Housing deal raises questions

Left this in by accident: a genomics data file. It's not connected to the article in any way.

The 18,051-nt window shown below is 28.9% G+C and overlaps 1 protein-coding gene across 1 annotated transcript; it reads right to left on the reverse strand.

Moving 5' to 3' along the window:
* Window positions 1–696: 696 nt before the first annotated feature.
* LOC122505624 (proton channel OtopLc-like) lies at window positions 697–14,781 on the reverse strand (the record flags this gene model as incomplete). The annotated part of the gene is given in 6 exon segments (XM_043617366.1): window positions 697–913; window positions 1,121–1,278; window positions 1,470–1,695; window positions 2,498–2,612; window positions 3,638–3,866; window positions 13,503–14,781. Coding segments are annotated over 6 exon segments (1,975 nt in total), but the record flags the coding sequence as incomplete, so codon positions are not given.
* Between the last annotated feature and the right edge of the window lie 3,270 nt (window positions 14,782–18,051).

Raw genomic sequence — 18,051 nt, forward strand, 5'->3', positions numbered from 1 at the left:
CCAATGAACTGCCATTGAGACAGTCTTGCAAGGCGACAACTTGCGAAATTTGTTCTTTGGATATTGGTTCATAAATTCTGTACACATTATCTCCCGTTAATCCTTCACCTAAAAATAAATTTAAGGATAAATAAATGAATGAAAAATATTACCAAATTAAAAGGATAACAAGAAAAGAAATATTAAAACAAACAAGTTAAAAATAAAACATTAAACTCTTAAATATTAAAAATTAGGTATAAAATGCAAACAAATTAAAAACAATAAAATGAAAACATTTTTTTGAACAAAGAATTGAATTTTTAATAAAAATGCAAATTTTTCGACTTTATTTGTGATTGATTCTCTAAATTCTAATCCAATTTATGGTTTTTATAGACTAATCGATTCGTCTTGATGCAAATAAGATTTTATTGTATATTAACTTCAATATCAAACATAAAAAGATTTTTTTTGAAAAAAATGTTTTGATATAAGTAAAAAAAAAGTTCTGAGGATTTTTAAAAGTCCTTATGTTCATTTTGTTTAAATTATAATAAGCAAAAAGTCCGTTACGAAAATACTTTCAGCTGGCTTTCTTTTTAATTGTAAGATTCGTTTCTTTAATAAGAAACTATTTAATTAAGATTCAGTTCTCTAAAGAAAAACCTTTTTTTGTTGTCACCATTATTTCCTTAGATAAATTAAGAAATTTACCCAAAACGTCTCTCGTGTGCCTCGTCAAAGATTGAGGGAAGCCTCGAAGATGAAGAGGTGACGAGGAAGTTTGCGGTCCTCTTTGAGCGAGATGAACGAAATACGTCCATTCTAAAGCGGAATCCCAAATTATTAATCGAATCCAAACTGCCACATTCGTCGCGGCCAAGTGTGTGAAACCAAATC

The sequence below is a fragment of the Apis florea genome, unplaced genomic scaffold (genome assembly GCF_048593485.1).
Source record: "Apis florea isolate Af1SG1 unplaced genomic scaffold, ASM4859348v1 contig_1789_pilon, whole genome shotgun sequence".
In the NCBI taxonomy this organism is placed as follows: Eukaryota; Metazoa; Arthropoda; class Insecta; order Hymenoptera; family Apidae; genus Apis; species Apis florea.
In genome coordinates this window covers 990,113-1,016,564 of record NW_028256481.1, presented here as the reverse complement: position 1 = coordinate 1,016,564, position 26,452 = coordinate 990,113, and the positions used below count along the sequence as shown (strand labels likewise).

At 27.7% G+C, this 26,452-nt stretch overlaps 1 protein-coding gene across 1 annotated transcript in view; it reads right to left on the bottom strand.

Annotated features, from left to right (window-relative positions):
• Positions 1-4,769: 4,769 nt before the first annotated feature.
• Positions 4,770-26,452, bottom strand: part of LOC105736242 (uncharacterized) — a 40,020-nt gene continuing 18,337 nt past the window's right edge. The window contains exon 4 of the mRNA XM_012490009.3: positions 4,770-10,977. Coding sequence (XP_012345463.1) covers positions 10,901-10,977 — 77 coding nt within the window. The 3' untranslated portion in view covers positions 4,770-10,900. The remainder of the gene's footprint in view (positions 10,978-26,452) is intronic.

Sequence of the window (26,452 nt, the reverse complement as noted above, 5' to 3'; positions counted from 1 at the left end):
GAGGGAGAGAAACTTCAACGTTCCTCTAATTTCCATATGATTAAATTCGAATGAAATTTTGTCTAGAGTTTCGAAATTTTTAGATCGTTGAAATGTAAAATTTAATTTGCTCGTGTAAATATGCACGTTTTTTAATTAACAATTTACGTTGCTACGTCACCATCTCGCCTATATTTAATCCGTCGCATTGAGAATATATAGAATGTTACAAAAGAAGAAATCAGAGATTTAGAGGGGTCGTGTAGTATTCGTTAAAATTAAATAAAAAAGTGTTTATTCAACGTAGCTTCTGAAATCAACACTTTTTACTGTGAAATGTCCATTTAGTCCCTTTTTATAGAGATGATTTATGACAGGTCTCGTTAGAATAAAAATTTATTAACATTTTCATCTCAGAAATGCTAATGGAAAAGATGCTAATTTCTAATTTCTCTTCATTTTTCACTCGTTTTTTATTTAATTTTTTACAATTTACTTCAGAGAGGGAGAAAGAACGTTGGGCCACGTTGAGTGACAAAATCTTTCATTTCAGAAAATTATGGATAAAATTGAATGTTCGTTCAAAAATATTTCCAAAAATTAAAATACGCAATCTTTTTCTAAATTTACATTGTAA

Apparently all it takes is one person to make changes to a policy that governs and protects one of Aspen’s most sacred resources – employee housing. That’s how we see it, after City Manager Steve Barwick recently approached the Aspen City Council in a meeting billed as an “executive session” to inform the elected officials about a precedent-setting decision he was about to make. That decision allows Phil Overeynder – who oversees the municipal water, electric and streets departments – to live in city-owned housing for the rest of his life. The deal works like this: After Overeynder retires, he and his wife can live in a city-owned house for as long as they wish. Even if Overeynder dies before his wife does, she can reside there the rest of her life. Overeynder had tendered his resignation in order to take a similar post in California, and this was Barwick’s way of enticing him to stay in Aspen. Obviously it was a sweet deal that the Overeynders could not pass up.Overeynder is no doubt a valuable city worker, but we question the measures Barwick took to keep him here. First, Barwick effectively changed city policy – which states that city staffers lose their housing six months after they resign – to keep Overeynder put. Barwick then went to City Council to get its blessing in a secret meeting, under the guise of a “personnel matter.”More troubling, the city did not inform its staff (including its human resources manager) or the public about this decision, giving this historic move the appearance of a cover-up. Instead, staffers learned about this lifetime housing contract – and we all know how difficult it is to find (and keep) affordable housing – through a newspaper report, in which Barwick called it a “business decision.” Given that Barwick told Overeynder not to speak publicly about his housing deal, it’s clear Barwick knew the arrangement would raise eyebrows among the nearly 300 other city employees he oversees. We agree with the notion that employees shouldn’t have to leave town after they retire, but the city’s current housing inventory doesn’t make it possible to keep them put. We urge elected officials to deal with this issue sooner than later, and with the debate in public, not behind closed doors. Barwick and city attorney John Worcester defend the secret meeting with the City Council because it pertained to a personnel issue and didn’t break the state open meetings law. Maybe so, but we feel it violated its spirit. The public’s business should be done in the public. The next time Barwick decides to change how our government is run, it would behoove him to be more transparent. Such duck-and-cover tactics only feed public skepticism about how City Hall is run.
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